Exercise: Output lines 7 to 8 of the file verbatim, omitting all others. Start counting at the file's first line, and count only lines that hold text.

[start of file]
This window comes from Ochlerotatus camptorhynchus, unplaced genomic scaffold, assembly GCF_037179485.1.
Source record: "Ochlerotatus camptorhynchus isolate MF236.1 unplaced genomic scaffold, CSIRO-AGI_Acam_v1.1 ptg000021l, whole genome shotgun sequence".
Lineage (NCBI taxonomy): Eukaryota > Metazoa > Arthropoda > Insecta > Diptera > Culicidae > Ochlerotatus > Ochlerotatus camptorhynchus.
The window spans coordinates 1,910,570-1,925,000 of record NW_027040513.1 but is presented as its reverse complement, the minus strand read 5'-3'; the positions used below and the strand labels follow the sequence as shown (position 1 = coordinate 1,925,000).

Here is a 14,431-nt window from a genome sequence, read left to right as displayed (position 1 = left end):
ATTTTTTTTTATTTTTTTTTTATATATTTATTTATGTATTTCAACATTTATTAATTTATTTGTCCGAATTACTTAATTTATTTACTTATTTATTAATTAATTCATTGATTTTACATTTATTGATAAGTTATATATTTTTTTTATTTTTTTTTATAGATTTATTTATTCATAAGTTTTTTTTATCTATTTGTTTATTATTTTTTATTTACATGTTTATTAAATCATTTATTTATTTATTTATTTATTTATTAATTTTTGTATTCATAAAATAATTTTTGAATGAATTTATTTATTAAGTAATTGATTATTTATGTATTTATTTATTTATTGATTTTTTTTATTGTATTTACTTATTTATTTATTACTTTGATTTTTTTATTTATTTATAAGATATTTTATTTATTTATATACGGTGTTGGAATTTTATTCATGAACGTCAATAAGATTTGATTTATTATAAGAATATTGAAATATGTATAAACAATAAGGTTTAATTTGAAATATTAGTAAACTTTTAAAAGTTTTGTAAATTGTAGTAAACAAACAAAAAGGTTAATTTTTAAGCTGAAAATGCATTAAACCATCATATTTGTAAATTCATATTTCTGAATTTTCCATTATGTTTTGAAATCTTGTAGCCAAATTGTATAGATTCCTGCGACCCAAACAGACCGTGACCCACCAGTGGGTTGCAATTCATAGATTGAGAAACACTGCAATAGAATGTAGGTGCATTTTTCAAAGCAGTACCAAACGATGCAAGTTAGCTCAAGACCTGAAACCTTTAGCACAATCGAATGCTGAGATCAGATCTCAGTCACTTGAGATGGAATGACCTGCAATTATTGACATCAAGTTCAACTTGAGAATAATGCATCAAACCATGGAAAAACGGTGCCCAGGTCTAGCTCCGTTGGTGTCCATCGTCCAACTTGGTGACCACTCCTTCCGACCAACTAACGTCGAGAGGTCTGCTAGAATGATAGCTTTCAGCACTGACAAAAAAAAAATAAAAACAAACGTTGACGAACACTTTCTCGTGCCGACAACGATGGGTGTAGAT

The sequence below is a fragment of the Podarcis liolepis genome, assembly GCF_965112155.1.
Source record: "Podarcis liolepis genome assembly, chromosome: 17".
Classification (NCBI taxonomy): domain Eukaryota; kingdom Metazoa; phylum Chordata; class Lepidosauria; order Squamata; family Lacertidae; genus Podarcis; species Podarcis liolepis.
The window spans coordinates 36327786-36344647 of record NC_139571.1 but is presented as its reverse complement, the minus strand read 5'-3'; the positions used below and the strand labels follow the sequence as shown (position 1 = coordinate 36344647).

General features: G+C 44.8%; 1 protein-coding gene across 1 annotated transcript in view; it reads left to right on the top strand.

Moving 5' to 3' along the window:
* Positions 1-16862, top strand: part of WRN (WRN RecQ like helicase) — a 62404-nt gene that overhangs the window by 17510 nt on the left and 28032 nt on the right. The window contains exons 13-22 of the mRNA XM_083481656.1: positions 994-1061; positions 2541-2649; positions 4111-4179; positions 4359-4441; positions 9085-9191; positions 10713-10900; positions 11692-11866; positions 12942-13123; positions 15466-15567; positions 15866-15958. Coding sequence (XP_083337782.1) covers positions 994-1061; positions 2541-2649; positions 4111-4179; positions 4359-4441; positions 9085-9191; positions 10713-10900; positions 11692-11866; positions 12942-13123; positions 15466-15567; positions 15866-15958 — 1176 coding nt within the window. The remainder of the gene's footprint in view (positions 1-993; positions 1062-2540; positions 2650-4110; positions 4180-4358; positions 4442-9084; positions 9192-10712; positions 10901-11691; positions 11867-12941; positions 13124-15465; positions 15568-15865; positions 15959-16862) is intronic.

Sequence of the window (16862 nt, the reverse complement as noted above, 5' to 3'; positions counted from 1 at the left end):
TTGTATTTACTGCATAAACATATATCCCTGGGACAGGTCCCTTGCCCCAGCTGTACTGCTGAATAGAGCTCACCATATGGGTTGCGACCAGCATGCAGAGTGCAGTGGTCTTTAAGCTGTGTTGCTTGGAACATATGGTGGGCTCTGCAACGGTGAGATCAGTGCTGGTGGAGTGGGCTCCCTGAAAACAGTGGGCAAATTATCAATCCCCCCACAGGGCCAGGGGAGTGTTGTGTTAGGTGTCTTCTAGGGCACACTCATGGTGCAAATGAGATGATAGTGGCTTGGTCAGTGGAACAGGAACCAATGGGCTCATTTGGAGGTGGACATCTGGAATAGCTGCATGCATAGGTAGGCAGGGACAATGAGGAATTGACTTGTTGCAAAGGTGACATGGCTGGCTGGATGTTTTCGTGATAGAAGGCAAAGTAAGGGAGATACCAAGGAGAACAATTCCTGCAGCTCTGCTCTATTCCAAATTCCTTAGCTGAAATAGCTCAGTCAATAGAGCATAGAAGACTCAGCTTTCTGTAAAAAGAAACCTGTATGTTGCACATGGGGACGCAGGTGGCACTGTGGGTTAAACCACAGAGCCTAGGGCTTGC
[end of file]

The sequence below is a fragment of the Podarcis liolepis genome, assembly GCF_965112155.1.
Source record: "Podarcis liolepis genome assembly, chromosome: 17".